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Iraq's failing state institutions

The Iraqi government appoints state officials on the basis of politics rather than competence, something that has led to many state projects failing without anyone being held accountable.
Masked Sunni Muslims gunmen take up position with their weapons during clashes with Iraqi security forces outside the city of Falluja, 70 km (44 miles) west of Baghdad, February 23, 2014.  Members of the extremist Islamic State in Iraq and the Levant are holed up inside Fallujah along with Sunni fighters angry at Prime Minister Nouri Maliki over what they say are policies which discriminate against Iraq's Sunni minority. The Iraqi government declared a ceasefire over the weekend but clashes flared periodica
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The arbitrary and poorly studied decisions by the Iraqi government in recent years have shown that there is a deficiency in assessing the state's situation empirically as well as a weakness in strategic planning. Dozens of Iraqi government projects — in the various fields of security, politics and service — have failed.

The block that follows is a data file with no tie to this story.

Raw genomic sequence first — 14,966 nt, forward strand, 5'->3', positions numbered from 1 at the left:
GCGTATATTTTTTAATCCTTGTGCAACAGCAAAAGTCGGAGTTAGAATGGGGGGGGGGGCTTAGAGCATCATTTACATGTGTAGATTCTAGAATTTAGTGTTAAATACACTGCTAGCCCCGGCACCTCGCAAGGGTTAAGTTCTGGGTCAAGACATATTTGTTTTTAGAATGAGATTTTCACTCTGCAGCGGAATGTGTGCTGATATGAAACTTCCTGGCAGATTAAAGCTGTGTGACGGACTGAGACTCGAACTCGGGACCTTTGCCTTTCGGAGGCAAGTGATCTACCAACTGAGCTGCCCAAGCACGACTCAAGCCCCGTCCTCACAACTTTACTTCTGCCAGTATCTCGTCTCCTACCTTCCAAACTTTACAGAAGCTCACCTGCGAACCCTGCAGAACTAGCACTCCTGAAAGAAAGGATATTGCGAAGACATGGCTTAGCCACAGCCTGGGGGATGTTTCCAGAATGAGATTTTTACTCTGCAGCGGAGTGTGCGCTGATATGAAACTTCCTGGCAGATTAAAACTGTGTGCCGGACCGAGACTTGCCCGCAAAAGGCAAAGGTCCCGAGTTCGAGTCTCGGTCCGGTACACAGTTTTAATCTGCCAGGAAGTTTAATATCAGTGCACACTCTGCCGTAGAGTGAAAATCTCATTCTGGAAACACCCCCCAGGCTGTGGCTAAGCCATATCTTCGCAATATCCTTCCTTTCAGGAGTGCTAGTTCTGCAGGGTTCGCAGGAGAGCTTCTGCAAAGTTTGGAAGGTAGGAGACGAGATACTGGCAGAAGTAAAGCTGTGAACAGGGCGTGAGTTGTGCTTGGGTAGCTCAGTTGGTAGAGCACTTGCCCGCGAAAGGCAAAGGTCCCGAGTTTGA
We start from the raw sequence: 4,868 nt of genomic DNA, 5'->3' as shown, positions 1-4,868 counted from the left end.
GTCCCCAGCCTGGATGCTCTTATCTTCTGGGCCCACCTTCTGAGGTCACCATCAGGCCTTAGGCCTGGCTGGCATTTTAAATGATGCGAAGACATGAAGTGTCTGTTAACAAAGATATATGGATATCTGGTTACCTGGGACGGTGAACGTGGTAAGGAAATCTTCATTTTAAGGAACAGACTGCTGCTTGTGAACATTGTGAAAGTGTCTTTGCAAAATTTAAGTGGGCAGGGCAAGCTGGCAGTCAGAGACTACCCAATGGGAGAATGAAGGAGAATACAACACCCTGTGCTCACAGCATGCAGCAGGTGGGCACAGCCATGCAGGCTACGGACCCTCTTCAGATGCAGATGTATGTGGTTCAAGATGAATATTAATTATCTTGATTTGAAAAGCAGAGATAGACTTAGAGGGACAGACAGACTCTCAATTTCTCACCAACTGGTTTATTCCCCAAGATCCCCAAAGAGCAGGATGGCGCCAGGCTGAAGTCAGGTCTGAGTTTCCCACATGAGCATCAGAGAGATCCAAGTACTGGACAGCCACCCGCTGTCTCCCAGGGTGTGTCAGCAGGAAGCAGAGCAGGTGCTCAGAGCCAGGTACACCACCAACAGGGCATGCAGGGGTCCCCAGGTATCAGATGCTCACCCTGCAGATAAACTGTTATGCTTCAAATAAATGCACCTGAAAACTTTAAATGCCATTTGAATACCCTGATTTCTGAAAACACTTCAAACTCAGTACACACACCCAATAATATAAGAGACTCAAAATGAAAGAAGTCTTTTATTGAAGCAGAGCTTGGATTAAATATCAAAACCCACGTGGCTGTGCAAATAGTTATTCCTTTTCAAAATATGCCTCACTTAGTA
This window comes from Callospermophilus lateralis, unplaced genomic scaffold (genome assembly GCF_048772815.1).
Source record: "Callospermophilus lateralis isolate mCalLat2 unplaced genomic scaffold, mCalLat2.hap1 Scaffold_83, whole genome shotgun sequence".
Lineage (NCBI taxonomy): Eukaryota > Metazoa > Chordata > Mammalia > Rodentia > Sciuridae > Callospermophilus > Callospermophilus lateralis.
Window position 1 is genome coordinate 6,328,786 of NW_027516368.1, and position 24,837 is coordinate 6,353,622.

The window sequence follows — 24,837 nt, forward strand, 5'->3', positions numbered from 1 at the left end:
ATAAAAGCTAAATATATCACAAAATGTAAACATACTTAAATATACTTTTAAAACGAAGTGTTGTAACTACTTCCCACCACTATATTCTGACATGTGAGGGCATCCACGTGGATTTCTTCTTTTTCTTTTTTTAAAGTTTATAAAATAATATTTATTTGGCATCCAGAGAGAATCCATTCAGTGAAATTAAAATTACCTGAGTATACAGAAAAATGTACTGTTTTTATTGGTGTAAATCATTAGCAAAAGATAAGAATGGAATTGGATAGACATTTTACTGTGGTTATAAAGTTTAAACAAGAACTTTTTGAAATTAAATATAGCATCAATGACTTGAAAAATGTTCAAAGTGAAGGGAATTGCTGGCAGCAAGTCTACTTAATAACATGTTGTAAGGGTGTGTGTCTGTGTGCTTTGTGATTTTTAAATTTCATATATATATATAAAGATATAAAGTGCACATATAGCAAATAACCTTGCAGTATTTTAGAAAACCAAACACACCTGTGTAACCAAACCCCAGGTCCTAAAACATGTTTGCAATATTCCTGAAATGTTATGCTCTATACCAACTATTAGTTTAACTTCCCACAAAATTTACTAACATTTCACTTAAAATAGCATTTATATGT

Regarding the security aspect, Iraq still faces a major challenge. There have been continuous bombings in Iraq, with the situation not showing any noteworthy improvement. This is despite various plans regarding setting up checkpoints and blast walls, using sonar devices and last but not least the recent Anbar operations, which have not resulted in controlling the security situation thus far.

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